Ras el hanout
This article includes a list of general references, but it remains largely unverified because it lacks sufficient corresponding inline citations. (April 2009) (Learn how and when to remove this template message)
Ras el hanout or rass el hanout (Arabic: راس الحانوت raʾs al-ḥānūt, Arabic pronunciation: [rɑʔs ælħɑːnuːt]) is a spice mix found in varying forms in Tunisia, Algeria, and Morocco. It plays a similar role in North African cuisine as garam masala does in Indian cuisine. The name in Arabic means "head of the shop" and implies a mixture of the best spices the seller has to offer. Ras el hanout is used in many savory dishes, sometimes rubbed on meat or fish, or stirred into couscous, pasta or rice.
There is no definitive composition of spices that makes up ras el hanout. Each shop, company, or family may have their own blend. The mixture usually consists of over a dozen spices, in different proportions. Commonly used ingredients include cardamom, cumin, clove, cinnamon, nutmeg, mace, allspice, dry ginger, chili peppers, coriander seed, peppercorn, sweet and hot paprika, fenugreek, and dry turmeric. Some spices may be particular to the region, such as ash berries, chufa, grains of paradise, orris root, monk's pepper, cubebs, dried rosebud, fennel seed or aniseed, galangal, long pepper. Ingredients may be toasted before being ground or pounded in a mortar and mixed together. Some preparations include salt or sugar, but that is generally not the accepted practice. Garlic, saffron, nuts or dry herbs are generally not included, as they are usually added to dishes individually, but some commercial preparations, particularly in Europe and North America, may contain them.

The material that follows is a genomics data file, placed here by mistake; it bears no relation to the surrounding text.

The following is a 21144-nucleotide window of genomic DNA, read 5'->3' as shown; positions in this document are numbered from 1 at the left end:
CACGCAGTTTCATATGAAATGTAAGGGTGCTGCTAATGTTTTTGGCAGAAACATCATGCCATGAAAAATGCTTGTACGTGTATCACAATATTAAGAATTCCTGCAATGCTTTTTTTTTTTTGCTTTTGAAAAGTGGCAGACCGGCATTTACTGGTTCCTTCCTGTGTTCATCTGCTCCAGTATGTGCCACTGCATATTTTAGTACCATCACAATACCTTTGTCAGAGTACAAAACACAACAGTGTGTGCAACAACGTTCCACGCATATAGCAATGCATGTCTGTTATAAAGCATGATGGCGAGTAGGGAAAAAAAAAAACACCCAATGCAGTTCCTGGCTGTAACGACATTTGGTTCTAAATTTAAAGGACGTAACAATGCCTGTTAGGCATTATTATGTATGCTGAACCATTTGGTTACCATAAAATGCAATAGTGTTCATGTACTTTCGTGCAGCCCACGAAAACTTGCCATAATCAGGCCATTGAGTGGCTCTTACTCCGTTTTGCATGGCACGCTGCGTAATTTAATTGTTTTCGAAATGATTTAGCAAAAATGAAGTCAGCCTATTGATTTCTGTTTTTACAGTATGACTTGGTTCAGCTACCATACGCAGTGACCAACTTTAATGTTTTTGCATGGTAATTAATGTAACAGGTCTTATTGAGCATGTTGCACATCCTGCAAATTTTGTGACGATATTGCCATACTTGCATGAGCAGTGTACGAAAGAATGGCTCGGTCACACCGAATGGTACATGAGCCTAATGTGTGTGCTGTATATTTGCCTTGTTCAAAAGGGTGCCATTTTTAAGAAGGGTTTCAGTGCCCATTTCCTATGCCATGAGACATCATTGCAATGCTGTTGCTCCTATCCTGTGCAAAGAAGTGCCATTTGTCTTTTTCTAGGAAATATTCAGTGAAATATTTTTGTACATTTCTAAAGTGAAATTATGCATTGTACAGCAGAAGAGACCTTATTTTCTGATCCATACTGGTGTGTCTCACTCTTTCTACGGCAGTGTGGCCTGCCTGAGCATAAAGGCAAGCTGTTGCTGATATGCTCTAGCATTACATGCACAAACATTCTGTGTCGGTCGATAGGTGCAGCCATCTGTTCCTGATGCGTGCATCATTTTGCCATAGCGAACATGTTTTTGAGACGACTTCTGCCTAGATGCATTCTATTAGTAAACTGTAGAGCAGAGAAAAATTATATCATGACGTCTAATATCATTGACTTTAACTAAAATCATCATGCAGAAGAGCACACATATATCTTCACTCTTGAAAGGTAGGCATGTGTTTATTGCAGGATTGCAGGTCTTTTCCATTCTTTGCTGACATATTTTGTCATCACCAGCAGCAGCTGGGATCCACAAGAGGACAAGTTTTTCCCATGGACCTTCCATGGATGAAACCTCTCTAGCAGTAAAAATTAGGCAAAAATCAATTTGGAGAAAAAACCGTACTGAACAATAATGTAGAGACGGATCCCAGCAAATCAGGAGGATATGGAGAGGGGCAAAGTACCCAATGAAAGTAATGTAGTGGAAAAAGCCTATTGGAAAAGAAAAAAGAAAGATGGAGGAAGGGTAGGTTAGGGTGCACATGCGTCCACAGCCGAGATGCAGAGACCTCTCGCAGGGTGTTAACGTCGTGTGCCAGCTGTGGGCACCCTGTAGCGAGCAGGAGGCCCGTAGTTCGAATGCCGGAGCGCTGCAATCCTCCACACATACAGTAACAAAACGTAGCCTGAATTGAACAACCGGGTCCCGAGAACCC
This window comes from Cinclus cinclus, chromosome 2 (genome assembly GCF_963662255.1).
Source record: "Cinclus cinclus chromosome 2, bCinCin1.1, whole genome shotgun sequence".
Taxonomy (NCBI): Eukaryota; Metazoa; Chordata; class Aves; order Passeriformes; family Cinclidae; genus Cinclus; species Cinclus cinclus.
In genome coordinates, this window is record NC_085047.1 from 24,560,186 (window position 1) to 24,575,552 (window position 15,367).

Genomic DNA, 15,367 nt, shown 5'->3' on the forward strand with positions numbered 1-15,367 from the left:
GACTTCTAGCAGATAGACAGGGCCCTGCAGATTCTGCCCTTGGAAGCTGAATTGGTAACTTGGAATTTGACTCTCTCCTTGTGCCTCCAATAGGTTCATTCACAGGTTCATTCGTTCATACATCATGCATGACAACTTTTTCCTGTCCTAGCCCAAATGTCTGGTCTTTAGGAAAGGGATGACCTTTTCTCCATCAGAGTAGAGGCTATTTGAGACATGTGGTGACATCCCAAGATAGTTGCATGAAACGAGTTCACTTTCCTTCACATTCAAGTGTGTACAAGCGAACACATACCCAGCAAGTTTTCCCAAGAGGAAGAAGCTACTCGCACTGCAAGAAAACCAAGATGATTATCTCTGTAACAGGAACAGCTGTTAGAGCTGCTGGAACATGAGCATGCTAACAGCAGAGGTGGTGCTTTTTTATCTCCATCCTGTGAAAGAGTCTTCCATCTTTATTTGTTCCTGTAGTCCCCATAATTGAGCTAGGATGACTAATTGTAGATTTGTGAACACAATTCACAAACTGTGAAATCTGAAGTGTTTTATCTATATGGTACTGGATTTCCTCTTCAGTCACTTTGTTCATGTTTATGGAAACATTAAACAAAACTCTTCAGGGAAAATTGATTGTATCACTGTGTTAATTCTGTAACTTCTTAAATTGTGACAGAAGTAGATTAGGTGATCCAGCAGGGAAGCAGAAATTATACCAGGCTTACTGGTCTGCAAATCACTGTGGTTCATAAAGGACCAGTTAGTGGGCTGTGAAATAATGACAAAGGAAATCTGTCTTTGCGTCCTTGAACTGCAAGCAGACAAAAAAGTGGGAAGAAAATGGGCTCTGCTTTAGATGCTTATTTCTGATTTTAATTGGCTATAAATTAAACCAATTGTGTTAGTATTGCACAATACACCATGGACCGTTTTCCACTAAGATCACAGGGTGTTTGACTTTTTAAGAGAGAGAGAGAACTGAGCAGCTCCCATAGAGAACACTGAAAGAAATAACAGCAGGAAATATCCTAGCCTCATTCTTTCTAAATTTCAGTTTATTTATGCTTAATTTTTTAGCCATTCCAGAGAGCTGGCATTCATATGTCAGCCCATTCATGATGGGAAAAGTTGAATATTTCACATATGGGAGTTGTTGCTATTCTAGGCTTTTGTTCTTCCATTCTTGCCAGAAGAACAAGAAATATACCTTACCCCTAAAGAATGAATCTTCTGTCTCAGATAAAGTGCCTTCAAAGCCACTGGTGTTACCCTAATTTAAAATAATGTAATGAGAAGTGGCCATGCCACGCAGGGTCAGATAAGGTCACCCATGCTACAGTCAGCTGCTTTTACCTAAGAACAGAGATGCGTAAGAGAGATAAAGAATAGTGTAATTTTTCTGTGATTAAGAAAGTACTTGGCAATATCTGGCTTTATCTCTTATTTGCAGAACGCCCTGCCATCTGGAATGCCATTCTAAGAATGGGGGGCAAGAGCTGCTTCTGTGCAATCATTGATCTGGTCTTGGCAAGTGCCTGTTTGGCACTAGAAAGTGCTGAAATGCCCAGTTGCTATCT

The composition of ras el hanout differs somewhat from the Baharat spice mix, but they differ more by the types of dishes they are associated with and by region rather than the ingredients in them. Although used by Berber people, it should not be confused with "berbere" spice mix from Ethiopia.
Certain supposed aphrodisiacs, including the notoriously dangerous "green metallic beetles", cantharides, have appeared in many Moroccan ras el hanout formulations, but these seem to be irrelevant for flavouring purposes.
- The Gourmet Cookbook, by Ruth Reichl (Ed.), Houghton Mifflin. ISBN 0-618-37408-6
- The Oxford Companion to Food, by Alan Davidson, Oxford University Press. ISBN 0-19-211579-0
|This spice mix-related article is a stub. You can help Wikipedia by expanding it.|